Anniversary is marked of The Bombardment of Lowestoft – 100 years on
- Credit: Archant
It was the moment the war came to our region, with devastating force.
With the town still asleep, a squadron of German warships arrived off Lowestoft in the early hours of April 25, 1916.
Shortly after 4am, they opened fire. By the time the guns fell silent, 20 minutes later, 40 homes had been destroyed and 200 damaged.
In terms of fatalities, however, the town had escaped relatively lightly. Four residents had been killed in the attack.
The ships then moved off to Great Yarmouth but fog made it difficult to see the target. After only a few ineffectual shells, they moved off.
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The raid was the fourth and final one that the resort suffered during the First World War and became known as the Bombardment of Yarmouth and Lowestoft.
As the centenary approaches, a special commemorative event is being organised by aviation historians Bob Collis and Simon Baker at the Lord Kitchener's Holiday Centre in Lowestoft.
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The town's coastal location made it vulnerable throughout the war, and led to a nightly exodus of residents into the surrounding countryside.
The German raiders set off on their final assault on the town on April 24, in a squadron of German warships, including Seydlitz, Derfflinger, Lutzow, Moltke and Von Der Tan.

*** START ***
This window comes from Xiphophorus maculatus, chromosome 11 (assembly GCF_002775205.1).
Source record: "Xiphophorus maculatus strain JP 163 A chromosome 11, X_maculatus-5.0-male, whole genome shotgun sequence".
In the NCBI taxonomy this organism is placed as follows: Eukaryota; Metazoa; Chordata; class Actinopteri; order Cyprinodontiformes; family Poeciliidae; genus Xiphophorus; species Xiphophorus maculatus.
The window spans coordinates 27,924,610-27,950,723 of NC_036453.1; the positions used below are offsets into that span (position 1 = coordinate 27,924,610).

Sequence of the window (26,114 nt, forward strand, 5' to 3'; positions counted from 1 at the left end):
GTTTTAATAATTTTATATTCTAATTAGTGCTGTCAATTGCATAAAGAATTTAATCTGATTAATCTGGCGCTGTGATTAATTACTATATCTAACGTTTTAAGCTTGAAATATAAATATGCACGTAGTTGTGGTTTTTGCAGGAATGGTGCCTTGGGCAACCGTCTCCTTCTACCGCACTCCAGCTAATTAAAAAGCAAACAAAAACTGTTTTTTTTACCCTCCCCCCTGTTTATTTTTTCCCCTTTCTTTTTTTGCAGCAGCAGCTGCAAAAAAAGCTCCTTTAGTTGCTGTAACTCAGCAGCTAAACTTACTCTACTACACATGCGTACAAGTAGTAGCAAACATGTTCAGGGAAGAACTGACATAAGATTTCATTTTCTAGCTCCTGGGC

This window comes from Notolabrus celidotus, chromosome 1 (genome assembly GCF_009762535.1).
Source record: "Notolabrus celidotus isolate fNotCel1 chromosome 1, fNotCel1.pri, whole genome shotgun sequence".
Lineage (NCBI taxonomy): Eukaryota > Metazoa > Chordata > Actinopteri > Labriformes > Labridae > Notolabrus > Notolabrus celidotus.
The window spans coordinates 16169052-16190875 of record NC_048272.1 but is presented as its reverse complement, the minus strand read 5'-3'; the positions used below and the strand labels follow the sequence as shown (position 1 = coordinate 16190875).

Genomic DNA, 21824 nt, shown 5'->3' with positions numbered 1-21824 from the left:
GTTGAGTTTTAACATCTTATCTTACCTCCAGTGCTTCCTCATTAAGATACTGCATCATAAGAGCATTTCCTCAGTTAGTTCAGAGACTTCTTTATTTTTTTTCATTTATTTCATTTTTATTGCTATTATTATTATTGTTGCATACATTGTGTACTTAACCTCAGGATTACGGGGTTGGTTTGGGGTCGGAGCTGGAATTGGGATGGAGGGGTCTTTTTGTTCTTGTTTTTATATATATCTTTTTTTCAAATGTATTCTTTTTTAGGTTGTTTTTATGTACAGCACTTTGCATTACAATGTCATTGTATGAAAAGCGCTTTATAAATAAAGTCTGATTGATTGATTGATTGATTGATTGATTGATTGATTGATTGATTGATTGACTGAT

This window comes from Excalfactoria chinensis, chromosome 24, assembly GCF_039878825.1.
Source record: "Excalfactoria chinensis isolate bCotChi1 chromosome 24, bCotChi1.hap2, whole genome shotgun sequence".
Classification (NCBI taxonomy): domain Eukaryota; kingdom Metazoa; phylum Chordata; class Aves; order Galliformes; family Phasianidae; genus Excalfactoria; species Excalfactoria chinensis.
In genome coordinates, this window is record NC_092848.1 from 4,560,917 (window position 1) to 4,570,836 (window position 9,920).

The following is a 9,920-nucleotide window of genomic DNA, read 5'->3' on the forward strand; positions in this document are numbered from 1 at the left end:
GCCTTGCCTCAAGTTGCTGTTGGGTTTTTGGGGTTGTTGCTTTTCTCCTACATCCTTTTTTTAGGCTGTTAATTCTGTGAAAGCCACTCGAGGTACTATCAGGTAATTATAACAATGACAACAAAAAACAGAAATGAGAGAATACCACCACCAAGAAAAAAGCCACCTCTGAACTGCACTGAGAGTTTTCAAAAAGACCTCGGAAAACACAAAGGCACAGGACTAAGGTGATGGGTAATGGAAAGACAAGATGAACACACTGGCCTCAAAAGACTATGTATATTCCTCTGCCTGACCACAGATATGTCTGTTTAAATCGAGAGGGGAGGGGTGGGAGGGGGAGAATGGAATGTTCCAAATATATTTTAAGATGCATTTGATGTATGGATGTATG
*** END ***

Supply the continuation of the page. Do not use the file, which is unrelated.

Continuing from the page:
The Seydlitz struck a mine and was forced to turn for home, but the remaining German warships continued.
British intelligence knew from intercepted radio traffic that the Imperial German Navy were at sea, but did not know their plans.
Four battle cruisers, under the command of Admiral Scheer, opened fire on the town at 4.10am – aiming for the harbour works and swing bridges.
Mr Collis explained: 'At 4.10am two of the German ships, Lutzow and Derfflinger, had closed to a point 7,000 yards offshore, and sighted the red-coloured buoys of the British War Channel as they turned north and opened fire.
'German accounts state the gunnery officers were able to make out a few of the larger buildings in Lowestoft, including St John's church and the Empire Hotel, and use them as markers to shift their aim towards their intended targets – the swing bridge, ships in the harbour, the gasworks and the railway station.
'After 63 shells from Lutzow and 48 from Derfflinger, the Germans continued up the coast to Yarmouth.'
In Lowestoft, an 11-inch shell smashed through 13 houses in Kent Road, coming to a halt in a cupboard. Miraculously, no- one was injured. It is believed that this shell now stands outside the Maritime Museum in Lowestoft.
'Blenheim House, one of the largest seafront properties on The Esplanade, was almost blown in half by a direct hit,' Mr Collis added.
'Three of the four fatalities were in the bedroom of a house in Sandringham Road, where a shell smashed through the building.'
Annie Davey, 21, her brother Sydney Herbert Davey, 16, and Robert Vernon Mumford, eight months, lost their lives as they slept.
After the 1916 raid, East Anglia's defences were further strengthened, with pill boxes built along the coast and batteries of field guns positioned at Caister, Corton and Pakefield. But, at least for Lowestoft, the Germans did not return during this conflict.
? For a special anniversary feature with more pictures, pick up last Friday's Journal.